School custodian raising money for scholarship
October 9, 2013
The lead custodian at Tahoe Valley Elementary School sat in his windowless office Wednesday, observing the array of student artwork taped across the walls.
The caretaker's 6-foot-2-inch frame seemed almost too big for his tiny headquarters, a skinny janitor's closet filled with chemicals and cleaning tools. He reached for one of the drawings; a pair of glasses sunk halfway down his nose.
"I don't throw anything away these kids give me," he said, showing off the artwork with a smile that parted a thick and graying beard. "It makes me kind of a hoarder."
This year, Glen Gerrard, the school's custodian for the past three years, is giving back to students by putting together a scholarship fund — in addition to keeping their facilities clean, of course.
Gerrard — or Mr. Glen, as staff and students affectionately call him — has already raised about $300 from selling mechanical pencils to students and his popular potato chip cookies to teachers. His hope, he said, is to offer a $500 scholarship to one boy and one girl.
"It's a tough job," Gerrard said. "You see these kids that have these problems and you want to help all of them."
The idea came to him after he watched his oldest grandson, Chris, receive a scholarship from the Boys and Girls Club earlier this year.
"I don't think he would have gone to college if he hadn't got that scholarship," he said.
After seeing the benefits first hand, Gerrard decided to start a scholarship of his own. So the 51-year-old custodian teamed up with his wife, Louise, and developed a fund over the summer.
So far, the feedback from parents and students has been extremely positive, Gerrard said.
"I think it takes them all off-guard that it was the custodian that actually put this thing together," he said.
Gerrard, who has lived in Tahoe nearly all of his life, comes from a family of dedicated custodians. His grandfather was a custodian in Salt Lake City and his father was maintenance chief at Harvey's in South Shore. His two older brothers, Ken and Randy, are retired custodians as well.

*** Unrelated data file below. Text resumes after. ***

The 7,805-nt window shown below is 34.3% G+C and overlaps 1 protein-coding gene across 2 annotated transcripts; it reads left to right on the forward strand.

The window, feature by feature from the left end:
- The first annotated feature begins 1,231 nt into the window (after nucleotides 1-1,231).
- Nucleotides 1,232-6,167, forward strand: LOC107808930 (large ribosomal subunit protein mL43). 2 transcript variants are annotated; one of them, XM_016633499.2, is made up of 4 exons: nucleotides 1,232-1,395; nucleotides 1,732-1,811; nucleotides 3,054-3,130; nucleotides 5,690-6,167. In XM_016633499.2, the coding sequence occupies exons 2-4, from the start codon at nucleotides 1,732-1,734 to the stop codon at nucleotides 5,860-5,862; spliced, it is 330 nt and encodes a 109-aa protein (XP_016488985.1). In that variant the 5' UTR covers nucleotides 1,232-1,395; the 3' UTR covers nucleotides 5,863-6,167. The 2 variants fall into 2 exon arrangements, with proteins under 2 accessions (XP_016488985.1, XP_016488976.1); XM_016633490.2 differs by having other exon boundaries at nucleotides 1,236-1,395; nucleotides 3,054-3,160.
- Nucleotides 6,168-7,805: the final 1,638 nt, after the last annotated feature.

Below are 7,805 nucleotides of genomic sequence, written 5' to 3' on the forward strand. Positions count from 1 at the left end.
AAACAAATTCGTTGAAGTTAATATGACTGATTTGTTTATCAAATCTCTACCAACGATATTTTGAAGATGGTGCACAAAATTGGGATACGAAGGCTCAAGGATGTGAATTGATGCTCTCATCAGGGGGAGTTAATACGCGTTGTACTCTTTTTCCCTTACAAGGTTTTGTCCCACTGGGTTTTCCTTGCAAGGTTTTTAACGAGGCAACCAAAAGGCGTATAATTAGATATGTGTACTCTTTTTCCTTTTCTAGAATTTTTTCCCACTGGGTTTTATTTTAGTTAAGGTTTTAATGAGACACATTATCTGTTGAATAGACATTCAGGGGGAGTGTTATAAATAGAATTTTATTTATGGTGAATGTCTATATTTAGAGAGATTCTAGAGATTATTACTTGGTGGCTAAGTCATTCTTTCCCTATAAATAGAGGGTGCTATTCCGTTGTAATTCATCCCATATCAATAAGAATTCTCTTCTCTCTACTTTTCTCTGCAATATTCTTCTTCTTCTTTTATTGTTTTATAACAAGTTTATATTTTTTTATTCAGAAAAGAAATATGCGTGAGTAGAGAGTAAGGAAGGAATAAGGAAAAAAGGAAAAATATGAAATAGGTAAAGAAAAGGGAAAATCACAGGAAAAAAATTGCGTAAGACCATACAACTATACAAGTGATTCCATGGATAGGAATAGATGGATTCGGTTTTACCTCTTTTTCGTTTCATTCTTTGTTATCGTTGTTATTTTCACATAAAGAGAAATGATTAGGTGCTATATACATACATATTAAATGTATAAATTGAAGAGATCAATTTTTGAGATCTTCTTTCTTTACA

But the real irony, Gerrard said, is that he attended Tahoe Valley when he was in kindergarten. His kids and grandkids have also attended the school.
"It's almost like an episode of Groundhog Day," Gerrard said, "because it's the same thing over and over again."
Gerrard followed in his family's footsteps because he loves working with kids, he said. And he treats them like his own.
"I let them know that I'm (their) friend," he said. "If you do something that disrespects me, you're disrespecting the school."
At Tahoe Valley, Gerrard goes by many names. The most popular is Mr. Glen, but visitors may also hear him referred to as Santa or "a huggable Teddy bear" on any given day.
The light-hearted custodian might be the object of warmhearted nicknames because, according to staff, he goes above and beyond his typical janitorial duties.
Third-grade teacher Ali Kipke said the school is lucky to have him.
"Mr. Glen is a huggable Teddy bear," she said, "and students can approach him for any need."
Walking around Tahoe Valley Elementary, there's no denying that Gerrard is a local celebrity. Kids shout his name when he walks into a room, then they rush to give him a hug.
Fourth-grader Jasmine Witcher, 9, is one of those students.
"He's the nicest janitor in the world," she said. "He's nice and always helps people out."
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